The Power of a Grandmother’s Love

an illustration from behind of an older woman walking with a child

For the first time, scientists have scanned grandmothers’ brains while they’re viewing photos of their young grandchildren

—providing a neural snapshot of this special, intergenerational bond. “What really jumps out in the data is the activation in areas of the brain associated with emotional empathy,” says James Rilling, lead author of the study and professor in the School of Medicine’s Department of Psychiatry and Behavioral Sciences and the Department of Anthropology. “That suggests that grandmothers are geared toward feeling what their grandchildren are feeling when they interact with them.
If their grandchild is smiling, they’re feeling the child’s joy. And if their grandchild is crying, they’re feeling the child’s pain and distress.”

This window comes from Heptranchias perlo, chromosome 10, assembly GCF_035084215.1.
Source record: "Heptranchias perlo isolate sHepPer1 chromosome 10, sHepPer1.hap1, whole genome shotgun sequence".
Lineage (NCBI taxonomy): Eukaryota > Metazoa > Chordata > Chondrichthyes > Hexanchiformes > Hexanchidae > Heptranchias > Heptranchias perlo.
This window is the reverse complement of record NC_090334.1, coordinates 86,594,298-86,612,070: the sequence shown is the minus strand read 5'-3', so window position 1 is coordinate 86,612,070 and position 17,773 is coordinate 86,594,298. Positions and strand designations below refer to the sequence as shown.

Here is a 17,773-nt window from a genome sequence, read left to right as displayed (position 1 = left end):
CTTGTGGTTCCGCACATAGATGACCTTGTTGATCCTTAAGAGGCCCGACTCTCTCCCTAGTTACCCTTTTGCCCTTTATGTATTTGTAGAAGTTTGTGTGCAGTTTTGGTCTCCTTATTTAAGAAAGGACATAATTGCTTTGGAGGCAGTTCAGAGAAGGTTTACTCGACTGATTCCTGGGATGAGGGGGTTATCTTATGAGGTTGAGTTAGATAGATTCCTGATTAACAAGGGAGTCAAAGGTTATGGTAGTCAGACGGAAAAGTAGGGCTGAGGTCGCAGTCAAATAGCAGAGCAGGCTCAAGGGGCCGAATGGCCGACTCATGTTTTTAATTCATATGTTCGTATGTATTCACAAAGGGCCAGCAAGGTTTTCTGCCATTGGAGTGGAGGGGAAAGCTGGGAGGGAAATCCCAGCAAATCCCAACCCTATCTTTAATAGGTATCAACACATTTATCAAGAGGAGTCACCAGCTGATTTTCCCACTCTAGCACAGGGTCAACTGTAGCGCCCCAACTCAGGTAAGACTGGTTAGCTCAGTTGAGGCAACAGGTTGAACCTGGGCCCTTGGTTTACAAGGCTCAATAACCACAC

In contrast, the study found that when grandmothers view images of their adult child, they show stronger activation in an area of the brain associated with cognitive empathy. 

That indicates they may be trying to understand cognitively, more than emotionally, what their adult child is thinking or feeling and why. 

“Young children have likely evolved traits to be able to manipulate not just the maternal brain but the grand-maternal brain,” Rilling says. “An adult child doesn’t have the same cute ‘factor,’ so they may not illicit the same emotional response.

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